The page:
Job Interviews

10 Reasons You Didn’t Get A Callback For The Interview

10 Reasons You Didn’t Get A Callback For The Interview

Nowadays, it is hard to get a job. It’s even harder to get a callback for the interview, which is the first step in the hiring process. Related: Get The Interview: 5 Tips For Leaving A Great Voicemail If you’ve been job searching for any length of time and have not received many responses from your resume, following are ten little known reasons why you didn’t get called and things you can do to increase your callback rate.

1. You Didn't Include Enough Relevant Keywords

Gone are the days when your qualifications and education were primary determinants for being selected for interviews. Today, getting an interview is more about having relevant keywords, or words and phrases pertaining to the industry and position, on your resume. Many companies use applicant software, which scans resumes for keywords, to recruit job select applicants. Hiring managers then contact them for interviews. You can increase the possibility of your resume being selected by using the exact keywords, terms and phrases on your resume and cover letter that are used in the job posting.

2. Your Name

Studies show that it is more challenging for job seekers with ethnic names to get interviews than those with white names, regardless of their qualifications. In fact, applicants with white names are called back 50 percent times more than those with African-American names. To overcome this challenge, use your middle name or your initials like JK Rowling.

3. Your Address

Did you know that qualified job seekers have been overlooked for interviews because of their address? Applicants living in “good” neighborhoods are more likely to receive callbacks than those in “bad” neighborhood. Bypass this bias by removing your address from your resume.

4. Your Social Media Profile

According to a CareerBuilder survey, hiring managers will not call applicants if they use inappropriate images; post updates about drug and alcohol use; talk bad about previous employers and colleagues; lie about qualifications; and have too many grammar errors. On the other hand, some employers misuse the information they find on social media sites. Generally, employers are not allowed to see pictures or learn of any protected information - age, race, color, gender, family status - prior to the interview. Social media provides all of this information and more. While you cannot control the latter, you have full control over the information you post on social sites. When in doubt, don’t post it.

5. You Didn't Follow The Instructions

You must follow instructions. No exceptions. If the job posting says no phone calls, don’t call. If salary requirements or expectations are requested, include them in the cover letter or on a separate document. Also, send all documents requested in the format specified.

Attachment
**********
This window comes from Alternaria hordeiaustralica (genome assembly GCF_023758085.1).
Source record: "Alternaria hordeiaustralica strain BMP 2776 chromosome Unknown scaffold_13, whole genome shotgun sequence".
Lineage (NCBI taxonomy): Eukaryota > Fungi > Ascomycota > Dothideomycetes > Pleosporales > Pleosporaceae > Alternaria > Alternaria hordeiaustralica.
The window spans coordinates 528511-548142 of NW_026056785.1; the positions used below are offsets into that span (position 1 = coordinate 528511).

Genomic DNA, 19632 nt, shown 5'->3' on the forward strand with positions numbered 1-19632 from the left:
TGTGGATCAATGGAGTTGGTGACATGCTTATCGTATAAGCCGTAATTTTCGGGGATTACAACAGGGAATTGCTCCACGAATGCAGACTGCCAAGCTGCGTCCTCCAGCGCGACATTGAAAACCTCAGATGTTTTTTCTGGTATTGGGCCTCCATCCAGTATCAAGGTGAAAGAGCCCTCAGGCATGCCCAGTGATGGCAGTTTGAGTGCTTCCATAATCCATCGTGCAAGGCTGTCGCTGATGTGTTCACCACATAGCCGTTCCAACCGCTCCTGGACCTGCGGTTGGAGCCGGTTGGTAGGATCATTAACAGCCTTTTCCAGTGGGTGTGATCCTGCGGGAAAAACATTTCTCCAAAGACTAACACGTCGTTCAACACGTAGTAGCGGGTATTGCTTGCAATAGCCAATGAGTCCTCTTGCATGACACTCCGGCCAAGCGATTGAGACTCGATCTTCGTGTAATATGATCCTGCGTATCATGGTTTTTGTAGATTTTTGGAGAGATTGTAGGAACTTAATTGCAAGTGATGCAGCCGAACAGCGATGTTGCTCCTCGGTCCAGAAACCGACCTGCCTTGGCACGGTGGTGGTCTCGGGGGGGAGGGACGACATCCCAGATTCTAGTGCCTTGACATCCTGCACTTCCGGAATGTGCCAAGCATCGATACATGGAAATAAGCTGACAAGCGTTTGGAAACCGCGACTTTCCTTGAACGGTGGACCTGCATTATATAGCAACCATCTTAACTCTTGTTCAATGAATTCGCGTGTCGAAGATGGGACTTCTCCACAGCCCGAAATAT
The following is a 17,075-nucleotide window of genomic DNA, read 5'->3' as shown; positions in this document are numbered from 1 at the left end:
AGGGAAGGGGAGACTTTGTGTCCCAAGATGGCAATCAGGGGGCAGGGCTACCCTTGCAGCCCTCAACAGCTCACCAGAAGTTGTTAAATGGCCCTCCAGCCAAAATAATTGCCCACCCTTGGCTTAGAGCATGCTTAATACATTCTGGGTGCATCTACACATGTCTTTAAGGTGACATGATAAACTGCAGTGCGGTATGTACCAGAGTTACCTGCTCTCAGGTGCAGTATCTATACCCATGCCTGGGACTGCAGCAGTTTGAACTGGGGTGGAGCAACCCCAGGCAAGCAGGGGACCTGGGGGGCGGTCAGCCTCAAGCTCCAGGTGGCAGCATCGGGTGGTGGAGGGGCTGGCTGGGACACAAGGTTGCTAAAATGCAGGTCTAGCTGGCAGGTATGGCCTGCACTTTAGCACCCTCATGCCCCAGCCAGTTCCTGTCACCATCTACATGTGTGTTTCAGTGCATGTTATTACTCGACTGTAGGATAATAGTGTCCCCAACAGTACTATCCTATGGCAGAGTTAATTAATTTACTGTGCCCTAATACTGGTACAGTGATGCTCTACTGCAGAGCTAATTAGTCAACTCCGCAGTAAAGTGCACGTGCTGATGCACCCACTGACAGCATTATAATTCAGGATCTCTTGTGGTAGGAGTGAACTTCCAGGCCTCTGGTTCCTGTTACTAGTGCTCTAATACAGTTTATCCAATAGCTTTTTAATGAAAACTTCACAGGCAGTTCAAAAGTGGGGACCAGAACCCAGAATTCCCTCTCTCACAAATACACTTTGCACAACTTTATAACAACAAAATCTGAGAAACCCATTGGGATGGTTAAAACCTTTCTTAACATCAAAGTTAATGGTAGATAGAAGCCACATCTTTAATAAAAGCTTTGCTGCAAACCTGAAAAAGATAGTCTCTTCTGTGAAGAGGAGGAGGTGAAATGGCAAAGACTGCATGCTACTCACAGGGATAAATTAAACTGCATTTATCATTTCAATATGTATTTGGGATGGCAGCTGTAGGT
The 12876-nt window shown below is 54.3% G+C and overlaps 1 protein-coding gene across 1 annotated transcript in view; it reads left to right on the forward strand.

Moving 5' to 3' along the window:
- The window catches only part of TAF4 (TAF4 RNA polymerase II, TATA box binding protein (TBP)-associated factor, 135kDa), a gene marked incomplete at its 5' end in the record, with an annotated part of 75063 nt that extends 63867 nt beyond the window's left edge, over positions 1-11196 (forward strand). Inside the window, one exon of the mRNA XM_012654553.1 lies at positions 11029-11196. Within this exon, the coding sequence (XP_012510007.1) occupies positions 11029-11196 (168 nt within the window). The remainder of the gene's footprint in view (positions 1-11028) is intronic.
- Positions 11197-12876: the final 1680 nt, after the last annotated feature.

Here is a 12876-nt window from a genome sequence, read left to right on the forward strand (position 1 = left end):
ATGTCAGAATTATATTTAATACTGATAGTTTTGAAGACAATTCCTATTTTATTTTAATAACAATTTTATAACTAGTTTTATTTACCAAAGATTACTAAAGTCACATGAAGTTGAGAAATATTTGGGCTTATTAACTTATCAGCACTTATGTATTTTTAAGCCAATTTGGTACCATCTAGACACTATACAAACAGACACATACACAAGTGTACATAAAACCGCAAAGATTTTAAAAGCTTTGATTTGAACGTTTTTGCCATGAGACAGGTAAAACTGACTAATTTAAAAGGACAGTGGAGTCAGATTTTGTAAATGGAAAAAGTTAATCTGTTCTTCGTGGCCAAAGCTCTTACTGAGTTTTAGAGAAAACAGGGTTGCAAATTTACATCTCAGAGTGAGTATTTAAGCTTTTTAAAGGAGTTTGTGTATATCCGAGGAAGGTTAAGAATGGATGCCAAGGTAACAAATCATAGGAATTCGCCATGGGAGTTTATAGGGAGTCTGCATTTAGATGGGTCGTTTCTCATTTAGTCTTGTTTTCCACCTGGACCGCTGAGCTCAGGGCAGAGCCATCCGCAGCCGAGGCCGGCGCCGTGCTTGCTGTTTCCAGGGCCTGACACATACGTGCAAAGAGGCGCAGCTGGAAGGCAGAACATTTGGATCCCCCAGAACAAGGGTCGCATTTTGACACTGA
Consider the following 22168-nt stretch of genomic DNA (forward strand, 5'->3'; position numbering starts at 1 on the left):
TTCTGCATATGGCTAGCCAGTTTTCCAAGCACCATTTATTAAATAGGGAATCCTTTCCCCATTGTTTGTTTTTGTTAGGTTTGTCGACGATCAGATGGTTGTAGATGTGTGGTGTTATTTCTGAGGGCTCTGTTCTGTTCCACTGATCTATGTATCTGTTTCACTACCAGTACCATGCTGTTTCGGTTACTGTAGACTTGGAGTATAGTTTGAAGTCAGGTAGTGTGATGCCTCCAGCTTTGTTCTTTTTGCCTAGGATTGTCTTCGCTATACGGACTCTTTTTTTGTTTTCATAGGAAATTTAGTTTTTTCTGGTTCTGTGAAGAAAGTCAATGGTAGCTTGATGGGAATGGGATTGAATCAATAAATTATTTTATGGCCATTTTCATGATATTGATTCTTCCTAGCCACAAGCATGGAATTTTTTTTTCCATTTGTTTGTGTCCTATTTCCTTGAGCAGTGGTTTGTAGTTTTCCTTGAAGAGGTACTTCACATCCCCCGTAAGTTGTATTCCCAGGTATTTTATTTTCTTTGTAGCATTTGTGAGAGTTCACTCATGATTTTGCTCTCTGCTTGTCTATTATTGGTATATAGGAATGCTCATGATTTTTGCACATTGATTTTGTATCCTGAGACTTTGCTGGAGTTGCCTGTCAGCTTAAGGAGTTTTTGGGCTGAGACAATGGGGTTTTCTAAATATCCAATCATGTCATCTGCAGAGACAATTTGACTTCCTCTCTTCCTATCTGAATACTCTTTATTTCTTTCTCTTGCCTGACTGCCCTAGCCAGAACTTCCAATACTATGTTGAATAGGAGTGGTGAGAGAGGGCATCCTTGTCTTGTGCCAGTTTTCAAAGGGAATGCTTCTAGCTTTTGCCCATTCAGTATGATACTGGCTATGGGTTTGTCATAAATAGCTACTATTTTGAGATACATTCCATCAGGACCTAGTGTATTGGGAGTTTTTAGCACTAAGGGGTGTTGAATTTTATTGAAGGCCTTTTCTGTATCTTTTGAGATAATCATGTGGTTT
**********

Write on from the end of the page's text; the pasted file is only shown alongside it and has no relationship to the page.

6. Your Salary Requirements

This is a catch-22. If you don’t include them when they are requested, you can be penalized for not following instructions. If you do include them and they are too high, you may be removed from consideration. To improve your chances of getting a call, research the salaries of positions in your industry and in your city, and cite them in your cover letter. In the best case scenario, you get a return call with an opportunity to negotiate.

7. You Didn't Submit A Cover Letter

Even if a cover letter is not requested, include one anyway. This is your opportunity to expand upon how you can make a contribution to the position and to the organization.

8. Applicant Software

Companies rely on applicant software to make their jobs easier. Unfortunately, these programs are eliminating otherwise qualified candidates if they don’t meet all of the qualifications specified in the posting. Try to match your resume to the job posting as closely as possible by using as many keywords listed in the posting. Do not lie or exaggerate the truth.

9. You Had Grammar & Punctuation Errors

Your writing skills can get your resume to top of the pile or thrown in the garbage. Edit your resume and cover letter for grammar, spelling, and punctuation errors. If writing is not your strength, pay someone to review and edit your resume. It’s worth the investment.

10. Your Voluntary EEO Self-Disclosure Form

Like social media profiles, the information you provide on the EEO disclosure forms may be used against you in two ways. First, you are providing “protected” information which can result in pre-employment discrimination. Also, many companies are actively recruiting veterans, which greatly reduce your chances of a callback. Since the completion of this form is voluntary, do so at your own discretion. This post was originally published on an earlier date.

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